I wonder whether there exist a way to know with which Microsoft word version a .docx file was saved.

Reason: Microsoft Word tend to add new features, so I prefer to open a Microsoft Word document using Microsoft Word version at least equal to the one that was used to create/save the document:

https://support.office.com/en-us/article/Use-Word-2016-to-open-documents-created-in-earlier-versions-of-Word-5b38a00a-840b-4719-a8a3-ce155df82554 :

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    Why would you want to know? The format is backards compatible and it should load in any version from Office 2010 and up regardless.
    – LPChip
    Nov 10 '16 at 15:37
  • 3
    Possible duplicate of Which Version of Microsoft Word created a given document?
    – DavidPostill
    Nov 10 '16 at 15:42
  • @LPChip how about Microsoft Office 2007? Nov 10 '16 at 15:58
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    I believe office 2007 is included. Microsoft made the format standard so it can be loaded by other programs too. Basically, any program that can load a .docx can undesrtand it fully.
    – LPChip
    Nov 10 '16 at 16:04
  • @LPChip Thanks, how can Microsoft add features to Word, if docx can be loaded without any loss in Microsoft Word 2007 or 2010? Nov 10 '16 at 16:21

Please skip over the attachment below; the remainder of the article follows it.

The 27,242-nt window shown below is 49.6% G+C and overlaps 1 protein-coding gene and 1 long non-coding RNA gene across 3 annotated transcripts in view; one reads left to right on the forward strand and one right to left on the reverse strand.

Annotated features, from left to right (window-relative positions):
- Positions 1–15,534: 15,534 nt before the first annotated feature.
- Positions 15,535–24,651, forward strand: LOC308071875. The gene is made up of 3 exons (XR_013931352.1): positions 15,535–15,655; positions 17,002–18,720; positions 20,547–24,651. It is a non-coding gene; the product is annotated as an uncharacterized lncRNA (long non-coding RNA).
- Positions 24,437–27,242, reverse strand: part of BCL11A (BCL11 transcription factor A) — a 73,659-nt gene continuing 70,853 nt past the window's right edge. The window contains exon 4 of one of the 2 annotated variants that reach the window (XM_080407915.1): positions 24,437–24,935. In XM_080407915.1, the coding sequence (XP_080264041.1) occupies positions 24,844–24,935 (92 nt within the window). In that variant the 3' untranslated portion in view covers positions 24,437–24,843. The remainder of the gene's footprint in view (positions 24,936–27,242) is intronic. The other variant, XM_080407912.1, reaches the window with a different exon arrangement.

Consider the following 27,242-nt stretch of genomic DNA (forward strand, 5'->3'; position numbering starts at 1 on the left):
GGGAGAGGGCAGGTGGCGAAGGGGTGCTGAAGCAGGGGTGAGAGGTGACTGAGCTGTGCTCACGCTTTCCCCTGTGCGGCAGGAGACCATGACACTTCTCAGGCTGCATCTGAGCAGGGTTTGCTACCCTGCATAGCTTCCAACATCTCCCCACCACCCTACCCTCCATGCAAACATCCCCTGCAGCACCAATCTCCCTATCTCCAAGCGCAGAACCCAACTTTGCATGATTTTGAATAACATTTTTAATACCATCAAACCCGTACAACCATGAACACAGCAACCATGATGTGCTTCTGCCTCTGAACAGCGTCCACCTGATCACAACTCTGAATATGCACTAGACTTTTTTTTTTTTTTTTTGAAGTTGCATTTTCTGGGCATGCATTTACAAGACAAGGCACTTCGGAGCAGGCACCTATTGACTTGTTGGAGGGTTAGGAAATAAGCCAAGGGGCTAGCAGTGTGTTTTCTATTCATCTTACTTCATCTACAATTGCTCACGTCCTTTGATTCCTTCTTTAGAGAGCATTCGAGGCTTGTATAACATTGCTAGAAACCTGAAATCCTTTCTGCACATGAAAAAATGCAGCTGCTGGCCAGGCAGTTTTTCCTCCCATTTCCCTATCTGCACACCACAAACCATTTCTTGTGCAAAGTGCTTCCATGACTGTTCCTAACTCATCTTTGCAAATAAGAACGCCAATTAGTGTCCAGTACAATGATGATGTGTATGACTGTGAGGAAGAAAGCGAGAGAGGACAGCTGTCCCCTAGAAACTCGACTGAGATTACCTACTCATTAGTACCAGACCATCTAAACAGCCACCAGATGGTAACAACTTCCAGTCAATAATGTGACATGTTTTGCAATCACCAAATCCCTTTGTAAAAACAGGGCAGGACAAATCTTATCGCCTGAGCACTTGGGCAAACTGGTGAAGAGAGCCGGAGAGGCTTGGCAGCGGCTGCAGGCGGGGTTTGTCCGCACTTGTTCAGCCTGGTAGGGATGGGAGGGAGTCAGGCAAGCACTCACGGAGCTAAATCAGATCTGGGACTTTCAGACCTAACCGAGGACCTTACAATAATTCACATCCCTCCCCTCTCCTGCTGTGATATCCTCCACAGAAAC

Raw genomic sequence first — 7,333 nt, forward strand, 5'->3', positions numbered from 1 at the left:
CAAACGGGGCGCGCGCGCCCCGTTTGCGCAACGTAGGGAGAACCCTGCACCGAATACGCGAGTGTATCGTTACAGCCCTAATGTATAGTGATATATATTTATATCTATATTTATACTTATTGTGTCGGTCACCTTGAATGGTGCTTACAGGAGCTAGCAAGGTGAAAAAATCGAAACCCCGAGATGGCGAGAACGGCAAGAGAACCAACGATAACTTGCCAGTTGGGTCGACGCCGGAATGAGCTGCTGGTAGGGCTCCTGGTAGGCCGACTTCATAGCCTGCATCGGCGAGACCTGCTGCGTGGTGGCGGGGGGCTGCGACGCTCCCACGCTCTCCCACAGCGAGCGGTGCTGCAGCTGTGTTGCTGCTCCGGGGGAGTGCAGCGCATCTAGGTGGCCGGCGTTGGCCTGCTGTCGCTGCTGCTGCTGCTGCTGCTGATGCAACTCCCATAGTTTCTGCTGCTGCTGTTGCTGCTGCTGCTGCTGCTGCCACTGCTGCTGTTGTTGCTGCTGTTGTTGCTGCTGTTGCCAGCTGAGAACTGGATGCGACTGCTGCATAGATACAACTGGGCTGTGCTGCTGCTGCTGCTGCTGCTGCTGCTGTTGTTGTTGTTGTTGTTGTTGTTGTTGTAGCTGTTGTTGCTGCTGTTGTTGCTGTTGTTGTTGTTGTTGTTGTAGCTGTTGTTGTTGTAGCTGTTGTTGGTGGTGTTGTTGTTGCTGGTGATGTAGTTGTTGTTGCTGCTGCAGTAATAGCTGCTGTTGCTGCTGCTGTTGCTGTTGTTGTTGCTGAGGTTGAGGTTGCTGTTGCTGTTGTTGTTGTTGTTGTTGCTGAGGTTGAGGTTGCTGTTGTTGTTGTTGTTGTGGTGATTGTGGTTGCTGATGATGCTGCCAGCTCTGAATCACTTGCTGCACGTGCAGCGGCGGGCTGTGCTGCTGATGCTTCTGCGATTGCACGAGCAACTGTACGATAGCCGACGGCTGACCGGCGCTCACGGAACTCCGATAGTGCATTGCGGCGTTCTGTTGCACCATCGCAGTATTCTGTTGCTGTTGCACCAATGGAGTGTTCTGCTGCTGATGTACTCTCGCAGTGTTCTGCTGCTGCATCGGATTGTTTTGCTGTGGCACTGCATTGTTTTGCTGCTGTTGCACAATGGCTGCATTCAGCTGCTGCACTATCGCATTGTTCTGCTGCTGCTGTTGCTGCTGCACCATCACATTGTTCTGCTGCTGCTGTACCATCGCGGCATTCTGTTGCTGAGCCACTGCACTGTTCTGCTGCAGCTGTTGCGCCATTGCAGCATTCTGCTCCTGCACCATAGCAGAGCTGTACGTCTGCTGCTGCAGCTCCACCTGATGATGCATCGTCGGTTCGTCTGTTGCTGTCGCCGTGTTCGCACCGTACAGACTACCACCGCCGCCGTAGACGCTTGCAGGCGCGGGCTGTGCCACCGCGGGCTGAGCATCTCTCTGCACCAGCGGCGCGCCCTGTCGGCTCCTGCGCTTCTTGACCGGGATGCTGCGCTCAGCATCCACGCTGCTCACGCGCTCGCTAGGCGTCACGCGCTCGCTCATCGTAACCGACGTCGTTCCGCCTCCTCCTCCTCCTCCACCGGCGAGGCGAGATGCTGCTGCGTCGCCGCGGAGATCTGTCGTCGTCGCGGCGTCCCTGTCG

1. Make a copy of the *.docx file and change the extension to *.zip.

  2. Open the zip file.

  3. Open the docProps\app.xml file.

  4. Look at the end for the AppVersion tag value:

    • 12.0000 = Word 2007
    • 14.0000 = Word 2010
    • 15.0000 = Word 2013
    • 16.0000 = Word 2016
  • 3
    A .docx file created by MS Word 2003 also shows <AppVersion>12.0000</AppVersion> but <Application>Microsoft Office Outlook</Application> instead of "Microsoft Office Word". A .docx file created by LibreOffice has no AppVersion field; instead, the version is part of the Application field, e.g., <Application>LibreOffice/$Windows_X86_64 LibreOffice...</Application>. A .docx file created by Win10 Wordpad contains no docProps\app.xml file at all. I've seen a .docx file created by Word for Mac with <AppVersion>15.0000</AppVersion> and <Application>Microsoft Macintosh Word</Application>. Apr 9 '20 at 20:26

I just want to mention that LPChip is 100% wrong. If e.g. you open 2010 created document with 2007 Word, then you will not see any elements/effects because they are not supported. See this list for reference: https://support.office.com/en-us/article/Open-a-Word-2010-document-in-an-earlier-version-of-Word-adfe6ca1-7b18-45a2-ba05-cb1b00ad9935

  • 2
    The list isn't that long. You could easily cite and quote it. "I just want to mention that LPChip is 100% wrong. " - is a comment and should be removed from your answer. An answer should, just answer the question, the fact LFChip is wrong is evident by the fact your saying something that doesn't agree with him. You should not call out other users, in an answer, and say they are wrong (even if they are wrong). Hint: The majority of the table is no change, so you can simply list what changed, and another list of what didn't change.
    – Ramhound
    Nov 10 '16 at 18:06
  • Please quote the essential parts of the answer from the reference link(s), as the answer can become invalid if the linked page(s) change.
    – DavidPostill
    Nov 28 '16 at 13:13

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